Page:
Bad Stuff Out
We recently had a request from a customer who wanted to know how he could be sure that our solvent remover contained no chromates, since this seemed to be a requirement of NADCAP. We advised him that one could not have a product listed on the QPL if it contained chromates, but he needed something in writing directly addressing the question. This got us to thinking
about how the qualification criteria has changed over the years.
Possibly the first substance to be forbidden was asbestos, as a component of developers.
The next qualification change concerned aerosol propellants, when chlorofluorocarbons (CFCs), such as Freon® were found to contribute to depleting the ozone layer. They were banned as an aerosol propellant in 1979, now 34 years ago! Although this
is now a long time ago, it is not unusual to still see a note that “This product contains no CFCs”.
Following this, it was found that other chemical compounds, described as Ozone Layer Depleting Substances (OLDS) also contributed to the depletion of the ozone layer, and these bit the dust and were prohibited in QPL qualified products. These included 1-1-1 trichloroethane, trichloroethylene, perchlorethane, and carbon tetrachloride. Next came hexavalent chromium, a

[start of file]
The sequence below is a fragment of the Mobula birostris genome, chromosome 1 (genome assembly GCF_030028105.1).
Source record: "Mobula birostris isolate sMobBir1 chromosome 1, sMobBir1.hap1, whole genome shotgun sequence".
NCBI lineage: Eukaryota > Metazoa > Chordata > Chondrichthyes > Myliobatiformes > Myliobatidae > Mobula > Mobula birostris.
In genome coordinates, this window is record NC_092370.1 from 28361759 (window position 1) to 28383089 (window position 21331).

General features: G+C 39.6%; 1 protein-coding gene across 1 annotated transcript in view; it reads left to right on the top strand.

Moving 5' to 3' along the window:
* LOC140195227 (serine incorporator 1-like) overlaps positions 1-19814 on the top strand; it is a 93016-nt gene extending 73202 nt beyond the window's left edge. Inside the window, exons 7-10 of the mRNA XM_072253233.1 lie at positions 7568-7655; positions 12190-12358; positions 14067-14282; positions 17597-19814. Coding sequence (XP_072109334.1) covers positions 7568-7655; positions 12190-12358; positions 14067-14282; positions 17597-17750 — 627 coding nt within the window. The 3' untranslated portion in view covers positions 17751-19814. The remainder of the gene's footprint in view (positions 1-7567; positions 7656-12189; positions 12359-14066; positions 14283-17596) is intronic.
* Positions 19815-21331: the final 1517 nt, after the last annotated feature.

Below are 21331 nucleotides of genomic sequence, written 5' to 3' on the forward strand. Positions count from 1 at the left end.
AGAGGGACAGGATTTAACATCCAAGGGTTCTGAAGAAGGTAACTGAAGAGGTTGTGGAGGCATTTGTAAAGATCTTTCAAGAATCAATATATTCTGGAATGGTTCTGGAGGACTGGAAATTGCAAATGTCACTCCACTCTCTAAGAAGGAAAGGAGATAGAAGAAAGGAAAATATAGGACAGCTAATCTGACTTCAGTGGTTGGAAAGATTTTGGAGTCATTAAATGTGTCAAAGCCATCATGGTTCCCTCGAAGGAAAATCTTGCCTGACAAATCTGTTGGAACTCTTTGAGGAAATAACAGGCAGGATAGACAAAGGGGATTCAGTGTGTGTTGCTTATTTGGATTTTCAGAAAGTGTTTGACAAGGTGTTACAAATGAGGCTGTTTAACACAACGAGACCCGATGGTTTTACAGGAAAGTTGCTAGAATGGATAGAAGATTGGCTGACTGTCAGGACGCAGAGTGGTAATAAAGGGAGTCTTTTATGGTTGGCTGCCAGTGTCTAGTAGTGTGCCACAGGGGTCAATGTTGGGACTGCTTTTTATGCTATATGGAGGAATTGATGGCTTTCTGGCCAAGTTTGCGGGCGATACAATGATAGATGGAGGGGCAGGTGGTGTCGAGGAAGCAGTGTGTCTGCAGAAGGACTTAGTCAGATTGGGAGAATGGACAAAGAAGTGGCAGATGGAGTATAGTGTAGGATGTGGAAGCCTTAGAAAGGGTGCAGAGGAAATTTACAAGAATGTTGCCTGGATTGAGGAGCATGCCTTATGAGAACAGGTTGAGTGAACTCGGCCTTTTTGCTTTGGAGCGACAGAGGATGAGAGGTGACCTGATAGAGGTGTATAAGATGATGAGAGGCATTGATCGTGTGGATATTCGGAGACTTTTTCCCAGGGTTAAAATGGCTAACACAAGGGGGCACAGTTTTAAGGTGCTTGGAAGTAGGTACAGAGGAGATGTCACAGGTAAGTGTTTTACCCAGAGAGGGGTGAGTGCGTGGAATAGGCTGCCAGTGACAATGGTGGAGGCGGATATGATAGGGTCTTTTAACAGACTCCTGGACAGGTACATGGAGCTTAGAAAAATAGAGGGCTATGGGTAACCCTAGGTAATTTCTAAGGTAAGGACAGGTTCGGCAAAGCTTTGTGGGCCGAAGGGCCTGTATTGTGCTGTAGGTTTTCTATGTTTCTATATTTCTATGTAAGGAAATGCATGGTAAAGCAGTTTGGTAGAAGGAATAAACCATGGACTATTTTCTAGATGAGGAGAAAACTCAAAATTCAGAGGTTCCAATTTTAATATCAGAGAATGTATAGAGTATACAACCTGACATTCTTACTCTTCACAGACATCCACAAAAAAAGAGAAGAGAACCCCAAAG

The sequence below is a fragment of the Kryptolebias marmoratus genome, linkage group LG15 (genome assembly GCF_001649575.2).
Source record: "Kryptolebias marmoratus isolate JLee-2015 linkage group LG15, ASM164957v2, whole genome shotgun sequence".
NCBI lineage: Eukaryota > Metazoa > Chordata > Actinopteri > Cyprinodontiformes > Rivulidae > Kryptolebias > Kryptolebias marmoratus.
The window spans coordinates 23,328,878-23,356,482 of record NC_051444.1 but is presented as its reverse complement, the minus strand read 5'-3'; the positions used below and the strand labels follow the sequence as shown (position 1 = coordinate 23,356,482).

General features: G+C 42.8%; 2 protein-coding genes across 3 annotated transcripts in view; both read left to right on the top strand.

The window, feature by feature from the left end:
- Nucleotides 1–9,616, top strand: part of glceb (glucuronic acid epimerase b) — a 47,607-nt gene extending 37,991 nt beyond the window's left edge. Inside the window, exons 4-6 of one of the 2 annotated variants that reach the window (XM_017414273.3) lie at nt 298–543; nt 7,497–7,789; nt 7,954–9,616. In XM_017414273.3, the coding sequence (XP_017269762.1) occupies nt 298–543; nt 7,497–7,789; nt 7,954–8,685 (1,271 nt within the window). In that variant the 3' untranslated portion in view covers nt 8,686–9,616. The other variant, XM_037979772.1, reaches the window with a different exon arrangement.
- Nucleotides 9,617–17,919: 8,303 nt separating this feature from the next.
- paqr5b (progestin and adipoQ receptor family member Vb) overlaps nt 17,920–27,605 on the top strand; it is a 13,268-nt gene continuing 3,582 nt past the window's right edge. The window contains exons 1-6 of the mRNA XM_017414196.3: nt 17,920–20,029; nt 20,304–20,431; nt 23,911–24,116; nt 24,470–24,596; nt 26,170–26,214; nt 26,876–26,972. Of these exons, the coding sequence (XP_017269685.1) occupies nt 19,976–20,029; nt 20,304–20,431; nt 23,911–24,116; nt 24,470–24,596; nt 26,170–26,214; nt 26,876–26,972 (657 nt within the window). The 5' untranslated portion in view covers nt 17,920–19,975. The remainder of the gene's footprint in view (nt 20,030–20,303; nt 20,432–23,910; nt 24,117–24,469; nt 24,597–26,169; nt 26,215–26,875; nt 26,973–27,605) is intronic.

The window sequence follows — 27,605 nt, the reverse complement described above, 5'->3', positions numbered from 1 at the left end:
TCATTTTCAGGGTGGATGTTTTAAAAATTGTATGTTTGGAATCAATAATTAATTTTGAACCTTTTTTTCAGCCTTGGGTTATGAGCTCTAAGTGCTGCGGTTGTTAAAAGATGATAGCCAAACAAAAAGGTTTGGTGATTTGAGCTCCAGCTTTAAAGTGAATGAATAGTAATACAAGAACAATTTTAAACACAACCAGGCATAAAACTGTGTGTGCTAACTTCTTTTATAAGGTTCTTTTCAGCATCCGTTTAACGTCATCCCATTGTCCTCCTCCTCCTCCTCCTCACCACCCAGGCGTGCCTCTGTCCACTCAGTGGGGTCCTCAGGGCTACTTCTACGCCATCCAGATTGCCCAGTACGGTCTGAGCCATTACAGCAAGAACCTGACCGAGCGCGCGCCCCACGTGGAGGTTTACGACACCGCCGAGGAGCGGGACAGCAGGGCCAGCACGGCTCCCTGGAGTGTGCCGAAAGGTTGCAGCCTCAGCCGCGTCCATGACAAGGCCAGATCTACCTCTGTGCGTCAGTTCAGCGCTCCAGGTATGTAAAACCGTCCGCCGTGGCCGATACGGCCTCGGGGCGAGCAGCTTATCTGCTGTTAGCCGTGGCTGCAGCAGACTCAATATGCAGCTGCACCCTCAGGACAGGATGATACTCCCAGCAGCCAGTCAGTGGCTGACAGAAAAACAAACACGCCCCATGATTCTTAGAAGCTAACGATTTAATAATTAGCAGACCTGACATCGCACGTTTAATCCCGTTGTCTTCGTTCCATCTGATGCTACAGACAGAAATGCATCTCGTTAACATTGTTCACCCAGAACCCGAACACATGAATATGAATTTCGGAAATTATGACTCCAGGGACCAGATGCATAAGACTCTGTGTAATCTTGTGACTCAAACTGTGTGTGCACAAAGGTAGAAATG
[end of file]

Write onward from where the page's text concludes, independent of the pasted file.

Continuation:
chemical widely used as an efficient corrosion inhibitor, but which also had undesirable health effects, some of which were portrayed in the movie “Erin Brockovich”. We were sure that these prohibitions were part of AMS-2644, but a review of the latest edition found only a mention of asbestos. Further inquiry revealed that somehow the listing of these prohibitions had apparently “fallen through the cracks”. This will eventually work its way back into the specification, but in the meantime, users of QPL approved penetrant materials can be assured that they do not contain any of these substances.